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September 03, 2020 4 min read

Myths, a widely held but false belief or idea. They are something we all hear in our daily lives, but where do they come from and why do they often need busting in accordance with the truth? Well, myths are kind of like stereotypes, a major way in which we simplify our social world; since they reduce the amount of processing our brain needs to do. Myths in general are easy to remember and useful shortcuts to remember important information, as long as they are true. Take this for example, We’ve all been told don’t eat & swim! But in truth it is a bit of a myth, eating before swimming doesn’t increase risk of stomach cramps. But a full stomach could make you slightly short of breath when exercising, so there is a little truth in it, albeit not if you are just having fun in the pool on holiday.

Over the summer, we wrote a blog on why taking 1875% of your rda of vitamins could be a good idea and vitamin doses are an area we are passionate about and we felt the need to tackle some common myths. The truth is, as with all things in nutrition and health, it is individual but we need broad rules that can be applied for most people in order to improve their health. The problem with some of the myths as we’ll explore below, is that they were grounded in assumptions and old observations rather than the science of today, which is always evolving and becoming more advanced. So, here goes:

Myth 1: All I need is 100% of my recommended daily allowance

So why is this a myth? Well your RDA of vitamins is defined as the amount of vitamin you need to prevent nutritional deficiencies. This isn’t the same as optimal health, which would ensure your body has an abundant amount of vitamins and minerals to function optimally. Saying all you need is your RDA is the equivalent to saying I only need to eat food once a month. True, eating only once a month would ensure you probably don’t starve, but you would be very thin, weak and certainly not functioning optimally.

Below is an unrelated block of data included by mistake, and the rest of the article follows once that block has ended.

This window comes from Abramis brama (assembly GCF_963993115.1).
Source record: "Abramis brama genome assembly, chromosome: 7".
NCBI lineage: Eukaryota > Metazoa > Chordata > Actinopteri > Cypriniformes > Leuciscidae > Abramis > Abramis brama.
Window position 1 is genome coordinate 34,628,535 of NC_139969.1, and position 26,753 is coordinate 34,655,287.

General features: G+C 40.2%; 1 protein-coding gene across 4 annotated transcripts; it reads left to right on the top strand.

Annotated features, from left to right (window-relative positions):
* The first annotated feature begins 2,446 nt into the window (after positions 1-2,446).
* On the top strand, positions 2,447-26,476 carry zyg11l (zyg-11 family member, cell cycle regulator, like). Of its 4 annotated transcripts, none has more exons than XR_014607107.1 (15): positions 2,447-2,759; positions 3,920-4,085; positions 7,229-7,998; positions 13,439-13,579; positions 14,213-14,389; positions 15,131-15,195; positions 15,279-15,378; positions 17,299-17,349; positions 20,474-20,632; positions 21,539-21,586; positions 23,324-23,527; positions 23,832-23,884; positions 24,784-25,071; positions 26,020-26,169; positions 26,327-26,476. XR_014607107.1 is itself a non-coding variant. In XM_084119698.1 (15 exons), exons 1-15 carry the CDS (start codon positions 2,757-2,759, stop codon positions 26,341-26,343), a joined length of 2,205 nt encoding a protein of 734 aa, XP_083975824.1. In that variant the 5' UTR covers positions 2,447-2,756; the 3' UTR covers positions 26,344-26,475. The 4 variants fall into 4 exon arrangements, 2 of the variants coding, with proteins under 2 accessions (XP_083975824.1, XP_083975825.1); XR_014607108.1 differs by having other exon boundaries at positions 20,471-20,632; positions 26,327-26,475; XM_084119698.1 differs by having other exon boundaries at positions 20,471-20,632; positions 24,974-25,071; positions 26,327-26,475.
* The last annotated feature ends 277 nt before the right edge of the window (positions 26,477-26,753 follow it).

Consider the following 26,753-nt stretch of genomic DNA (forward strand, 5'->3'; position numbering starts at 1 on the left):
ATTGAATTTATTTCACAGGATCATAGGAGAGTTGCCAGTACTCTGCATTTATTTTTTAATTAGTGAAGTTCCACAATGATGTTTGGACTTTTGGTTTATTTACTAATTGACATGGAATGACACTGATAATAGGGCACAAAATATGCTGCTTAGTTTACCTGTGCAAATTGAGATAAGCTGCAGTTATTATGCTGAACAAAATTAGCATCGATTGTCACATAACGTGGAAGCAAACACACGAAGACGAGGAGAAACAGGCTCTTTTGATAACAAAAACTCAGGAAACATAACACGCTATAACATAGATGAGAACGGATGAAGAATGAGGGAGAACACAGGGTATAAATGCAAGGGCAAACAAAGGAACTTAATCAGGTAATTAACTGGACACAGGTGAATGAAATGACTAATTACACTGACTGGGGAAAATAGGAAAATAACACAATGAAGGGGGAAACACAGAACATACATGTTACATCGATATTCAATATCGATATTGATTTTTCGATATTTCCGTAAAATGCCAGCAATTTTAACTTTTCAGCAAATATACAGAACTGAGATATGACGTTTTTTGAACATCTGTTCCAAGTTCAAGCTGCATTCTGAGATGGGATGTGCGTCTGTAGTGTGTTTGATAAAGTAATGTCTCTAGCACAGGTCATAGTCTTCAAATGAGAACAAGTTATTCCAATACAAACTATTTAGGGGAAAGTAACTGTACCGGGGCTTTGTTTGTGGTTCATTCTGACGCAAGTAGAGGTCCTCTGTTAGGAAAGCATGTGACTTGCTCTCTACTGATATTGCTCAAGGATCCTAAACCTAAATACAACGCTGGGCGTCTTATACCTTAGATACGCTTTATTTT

The truth is optimal health is a long way from preventing a deficiency and it is a spectrum that is slightly different for everybody. What is clear, is the minimum amount of vitamin we need is our RDA but we should all be looking to increase on that amount for better overall health. Optimally speaking, individual circumstances and environment make a big difference which is why there is little scientific consensus on the optimal level of vitamins and if you want to get serious about vitamins, it is wise to actually take a test to discover the levels in your blood. This will give you a better understanding of what you need to focus on and how much you need to take to get to the levels you seek for optimal health.

Myth 2: The amount of vitamin I need is consistent all the time

We are all the same, all the time. FALSE. We all have good days, bad days, energetic days and tired days. Even throughout the day, we can feel happy and calm in the morning before something at work just stresses us the hell out and ruins our mood. Whilst we’ve all been there, what few of us fail to consider is that these psychological states effect real chemical and hormonal levels in our body, and critically change what our body needs.

Think of it another way. The amount of water you drink isn’t consistent. Go to the gym or for a run and you soon find yourself reaching for a bottle of water or some electrolytes to quench your thirst. That’s because exercising put strain on your body, you sweat and lose water and minerals which then need to be replenished. From a vitamin perspective it is much the same; vitamin requirements fluctuate dependant on the situation we are in, such as if we are stressed, run down, fighting an infection or lacking sleep, the vitamins levels our body needs goes up. So, in times of need the amount of vitamin that is optimal can be much higher. For example, some scientific studies have administered doses of up to 8 grams of vitamin C per day to an individual when experiencing cold and flu to have the maximum impact. That’s an incredible 100x more than your RDA. So, what this suggests is that the best way to approach your vitamins is perhaps have a daily supplement that covers your base needs, but then in times of need, have some additional supplements that will help your body function optimally. Food for thought, for sure and a potentially simple way to help us lead healthier lives.

(Please note, that the people in the study were being medically supervised and we recommend staying within the safe upper limit set by the EU which suggests no more than two grams of vitamin C per day.)